In general, I draw inspiration from anything and everything. For Hani and Ishu’s Guide to Fake Dating, specifically I was inspired by the TV show Faking It. I was a little annoyed at the sapphic representation and the bisexual representation in it, and so I just wanted to write my own version of a sapphic fake dating story, where the representation was more authentic to my experiences, and the sapphic characters got to have a happy ending.
One of the notable things about your novels, is not only featuring Bangladeshi/Muslim characters but also queer characters from Ireland, something that is still rare (though getting less so) in YA. What do you think are some of the distinctions between US centric and Irish YA/cultures, in terms of queerness or in general?
This is a difficult question to answer because I’m not from the US, so I don’t actually know what US culture looks like in terms of queerness or really, in general. I know America is also hugely influenced by religion, but I do think a big part of queerness in Ireland comes with having to unlearn a lot of the harm that the Catholic church has perpetrated over the years. Most of our schools are single-sex and run by the church, and we often have nuns as teachers and principals, and if not that, then living on school campus. This is the kind of school I went to (and I graduated just a decade ago), and there were no out students during my school years. There was also quite a bit of homophobia which was probably both a result of the culture and the times. Ireland has come a long way in terms of this though, and we were the first country in the world to vote for marriage equality by way of popular vote.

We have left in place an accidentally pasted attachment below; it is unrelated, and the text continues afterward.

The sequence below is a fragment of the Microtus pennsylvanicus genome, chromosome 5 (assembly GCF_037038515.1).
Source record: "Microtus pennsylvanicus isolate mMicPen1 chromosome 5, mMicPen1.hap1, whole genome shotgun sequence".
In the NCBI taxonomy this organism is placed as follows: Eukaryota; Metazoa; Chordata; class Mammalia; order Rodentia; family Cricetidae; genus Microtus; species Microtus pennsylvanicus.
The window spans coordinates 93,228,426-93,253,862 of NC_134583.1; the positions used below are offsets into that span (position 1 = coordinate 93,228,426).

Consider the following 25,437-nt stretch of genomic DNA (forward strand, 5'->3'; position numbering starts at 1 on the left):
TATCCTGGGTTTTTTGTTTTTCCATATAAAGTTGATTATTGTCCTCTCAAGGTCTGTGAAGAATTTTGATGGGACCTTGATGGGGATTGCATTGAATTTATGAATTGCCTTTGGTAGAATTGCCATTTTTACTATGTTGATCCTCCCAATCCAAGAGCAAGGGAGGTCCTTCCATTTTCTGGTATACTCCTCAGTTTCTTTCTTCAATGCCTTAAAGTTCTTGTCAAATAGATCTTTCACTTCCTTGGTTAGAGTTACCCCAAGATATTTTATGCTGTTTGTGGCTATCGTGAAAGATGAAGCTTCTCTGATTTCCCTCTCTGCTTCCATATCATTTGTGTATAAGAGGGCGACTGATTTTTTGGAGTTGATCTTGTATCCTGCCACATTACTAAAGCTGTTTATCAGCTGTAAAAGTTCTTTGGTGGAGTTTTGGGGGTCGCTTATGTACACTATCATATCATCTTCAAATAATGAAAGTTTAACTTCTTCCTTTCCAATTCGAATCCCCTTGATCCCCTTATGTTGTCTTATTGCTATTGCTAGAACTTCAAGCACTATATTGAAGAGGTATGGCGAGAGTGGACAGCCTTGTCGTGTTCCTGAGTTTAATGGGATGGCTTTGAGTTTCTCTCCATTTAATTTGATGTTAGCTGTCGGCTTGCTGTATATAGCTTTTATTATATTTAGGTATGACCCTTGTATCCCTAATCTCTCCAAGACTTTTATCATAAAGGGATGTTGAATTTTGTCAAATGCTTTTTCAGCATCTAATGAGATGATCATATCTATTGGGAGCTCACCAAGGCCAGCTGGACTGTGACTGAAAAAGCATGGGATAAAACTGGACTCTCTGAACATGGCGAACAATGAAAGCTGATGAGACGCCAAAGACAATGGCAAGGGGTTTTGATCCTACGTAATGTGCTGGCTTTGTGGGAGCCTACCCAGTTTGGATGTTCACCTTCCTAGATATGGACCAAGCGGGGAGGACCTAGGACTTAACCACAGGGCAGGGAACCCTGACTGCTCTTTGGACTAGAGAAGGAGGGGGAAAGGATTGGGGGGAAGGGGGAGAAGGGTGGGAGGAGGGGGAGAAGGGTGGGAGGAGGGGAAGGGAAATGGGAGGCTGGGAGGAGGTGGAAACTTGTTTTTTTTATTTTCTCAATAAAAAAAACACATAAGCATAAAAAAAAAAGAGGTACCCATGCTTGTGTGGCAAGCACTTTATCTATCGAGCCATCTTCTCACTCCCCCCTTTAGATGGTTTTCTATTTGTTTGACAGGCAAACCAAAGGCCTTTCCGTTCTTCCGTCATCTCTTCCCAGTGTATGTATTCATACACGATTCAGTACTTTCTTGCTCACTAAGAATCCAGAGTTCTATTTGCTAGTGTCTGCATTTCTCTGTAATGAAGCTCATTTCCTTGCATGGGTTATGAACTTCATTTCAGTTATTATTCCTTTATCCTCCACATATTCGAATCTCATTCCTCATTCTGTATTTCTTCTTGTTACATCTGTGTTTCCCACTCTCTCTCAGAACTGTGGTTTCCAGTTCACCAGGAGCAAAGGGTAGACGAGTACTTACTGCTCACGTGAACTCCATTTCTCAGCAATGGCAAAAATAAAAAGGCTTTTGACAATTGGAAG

Besides being a writer, what are some things you would want your readers to know about you?
My favourite way to unwind is by playing video games. My favourite video game franchise is probably Uncharted, closely followed by Assassin’s Creed. But I love any good action/adventure game that has a compelling storyline and enjoyable gameplay. I also like to read a lot of adult thrillers in my downtime, and find them very comforting to read when I’m feeling down.
What’s a question you haven’t been asked yet but wish you were (and the answer to that question)?
What’s your favourite flavour of donut? I love coffee flavoured donuts.
Are there any projects you are working on or thinking about that you are able to discuss?
Later this year, my first YA historical will be released. It’s called A Million to One and it’s about four girls who board the Titanic in order to steal a rare jewel-encrusted book. Next year, I have another romcom coming out called Donut Fall In Love. It follows a Bangladeshi-Irish girl who joins a Great British Bake-Off style reality TV show, only to find that her ex is one of the competitors, along with another girl who she may be developing a crush on.
Finally, what LGBTQ+ books/authors would you recommend to the readers of Geeks OUT?
There are so many I love. I would definitely recommend any book by Alechia Dow, who writes the most wonderful sci-fi books starring LGBTQ+ characters. I highly recommend Ace Of Spades by Faridah Abike-Iyimide, which is a brilliant thriller pitched as Get Out meets Gossip Girl. I am a huge Nina LaCour fan, so I would recommend absolutely anything she has ever written, because it’s all brilliant. In terms of romance, I love Meet Cute Diary by Emery Lee, She Drives Me Crazy by Kelly Quindlen, and Fifteen Hundred Miles From The Sun by Jonny Garza Villa.